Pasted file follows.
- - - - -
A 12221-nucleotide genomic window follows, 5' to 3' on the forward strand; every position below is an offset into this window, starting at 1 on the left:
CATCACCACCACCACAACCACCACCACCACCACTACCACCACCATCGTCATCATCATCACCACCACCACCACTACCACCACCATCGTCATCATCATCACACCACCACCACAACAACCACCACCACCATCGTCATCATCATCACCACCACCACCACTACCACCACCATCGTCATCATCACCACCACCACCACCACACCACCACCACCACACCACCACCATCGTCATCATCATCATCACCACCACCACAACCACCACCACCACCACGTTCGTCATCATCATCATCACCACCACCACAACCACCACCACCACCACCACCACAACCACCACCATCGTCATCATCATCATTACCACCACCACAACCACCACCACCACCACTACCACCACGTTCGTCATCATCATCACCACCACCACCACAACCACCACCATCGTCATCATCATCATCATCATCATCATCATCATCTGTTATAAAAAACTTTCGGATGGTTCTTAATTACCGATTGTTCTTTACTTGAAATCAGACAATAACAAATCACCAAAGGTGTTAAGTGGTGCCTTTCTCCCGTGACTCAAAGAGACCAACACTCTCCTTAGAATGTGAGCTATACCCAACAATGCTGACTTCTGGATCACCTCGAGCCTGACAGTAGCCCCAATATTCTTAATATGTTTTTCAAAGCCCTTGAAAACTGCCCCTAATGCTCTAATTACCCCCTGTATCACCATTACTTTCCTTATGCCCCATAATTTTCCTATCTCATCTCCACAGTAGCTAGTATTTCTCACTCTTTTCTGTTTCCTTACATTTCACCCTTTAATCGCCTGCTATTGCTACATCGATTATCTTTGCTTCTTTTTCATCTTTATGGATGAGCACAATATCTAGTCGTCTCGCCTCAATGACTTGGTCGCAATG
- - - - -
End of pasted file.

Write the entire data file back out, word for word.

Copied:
A 12221-nucleotide genomic window follows, 5' to 3' on the forward strand; every position below is an offset into this window, starting at 1 on the left:
CATCACCACCACCACAACCACCACCACCACCACTACCACCACCATCGTCATCATCATCACCACCACCACCACTACCACCACCATCGTCATCATCATCACACCACCACCACAACAACCACCACCACCATCGTCATCATCATCACCACCACCACCACTACCACCACCATCGTCATCATCACCACCACCACCACCACACCACCACCACCACACCACCACCATCGTCATCATCATCATCACCACCACCACAACCACCACCACCACCACGTTCGTCATCATCATCATCACCACCACCACAACCACCACCACCACCACCACCACAACCACCACCATCGTCATCATCATCATTACCACCACCACAACCACCACCACCACCACTACCACCACGTTCGTCATCATCATCACCACCACCACCACAACCACCACCATCGTCATCATCATCATCATCATCATCATCATCATCTGTTATAAAAAACTTTCGGATGGTTCTTAATTACCGATTGTTCTTTACTTGAAATCAGACAATAACAAATCACCAAAGGTGTTAAGTGGTGCCTTTCTCCCGTGACTCAAAGAGACCAACACTCTCCTTAGAATGTGAGCTATACCCAACAATGCTGACTTCTGGATCACCTCGAGCCTGACAGTAGCCCCAATATTCTTAATATGTTTTTCAAAGCCCTTGAAAACTGCCCCTAATGCTCTAATTACCCCCTGTATCACCATTACTTTCCTTATGCCCCATAATTTTCCTATCTCATCTCCACAGTAGCTAGTATTTCTCACTCTTTTCTGTTTCCTTACATTTCACCCTTTAATCGCCTGCTATTGCTACATCGATTATCTTTGCTTCTTTTTCATCTTTATGGATGAGCACAATATCTAGTCGTCTCGCCTCAATGACTTGGTCGCAATG